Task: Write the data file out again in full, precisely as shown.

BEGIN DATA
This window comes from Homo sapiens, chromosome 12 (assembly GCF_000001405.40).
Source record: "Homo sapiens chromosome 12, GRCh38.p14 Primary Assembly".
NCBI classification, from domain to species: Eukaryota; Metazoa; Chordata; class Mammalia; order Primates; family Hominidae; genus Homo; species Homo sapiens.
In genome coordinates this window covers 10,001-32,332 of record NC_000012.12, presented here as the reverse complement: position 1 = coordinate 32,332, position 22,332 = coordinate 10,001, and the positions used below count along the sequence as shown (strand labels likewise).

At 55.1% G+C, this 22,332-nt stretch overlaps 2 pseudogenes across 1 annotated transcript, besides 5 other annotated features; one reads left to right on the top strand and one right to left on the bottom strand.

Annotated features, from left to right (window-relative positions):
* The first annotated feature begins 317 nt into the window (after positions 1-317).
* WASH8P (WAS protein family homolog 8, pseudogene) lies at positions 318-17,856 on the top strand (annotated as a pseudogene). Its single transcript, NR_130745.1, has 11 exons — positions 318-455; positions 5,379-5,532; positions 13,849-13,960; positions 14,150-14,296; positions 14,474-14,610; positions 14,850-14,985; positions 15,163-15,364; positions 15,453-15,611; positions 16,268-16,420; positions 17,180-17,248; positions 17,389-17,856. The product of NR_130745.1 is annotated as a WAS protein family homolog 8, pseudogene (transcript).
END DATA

This window comes from Homo sapiens, chromosome 12 (assembly GCF_000001405.40).
Source record: "Homo sapiens chromosome 12, GRCh38.p14 Primary Assembly".
NCBI classification, from domain to species: Eukaryota; Metazoa; Chordata; class Mammalia; order Primates; family Hominidae; genus Homo; species Homo sapiens.
In genome coordinates this window covers 10,001-32,332 of record NC_000012.12, presented here as the reverse complement: position 1 = coordinate 32,332, position 22,332 = coordinate 10,001, and the positions used below count along the sequence as shown (strand labels likewise).

At 55.1% G+C, this 22,332-nt stretch overlaps 2 pseudogenes across 1 annotated transcript, besides 5 other annotated features; one reads left to right on the top strand and one right to left on the bottom strand.

Annotated features, from left to right (window-relative positions):
* The first annotated feature begins 317 nt into the window (after positions 1-317).
* WASH8P (WAS protein family homolog 8, pseudogene) lies at positions 318-17,856 on the top strand (annotated as a pseudogene). Its single transcript, NR_130745.1, has 11 exons — positions 318-455; positions 5,379-5,532; positions 13,849-13,960; positions 14,150-14,296; positions 14,474-14,610; positions 14,850-14,985; positions 15,163-15,364; positions 15,453-15,611; positions 16,268-16,420; positions 17,180-17,248; positions 17,389-17,856. The product of NR_130745.1 is annotated as a WAS protein family homolog 8, pseudogene (transcript).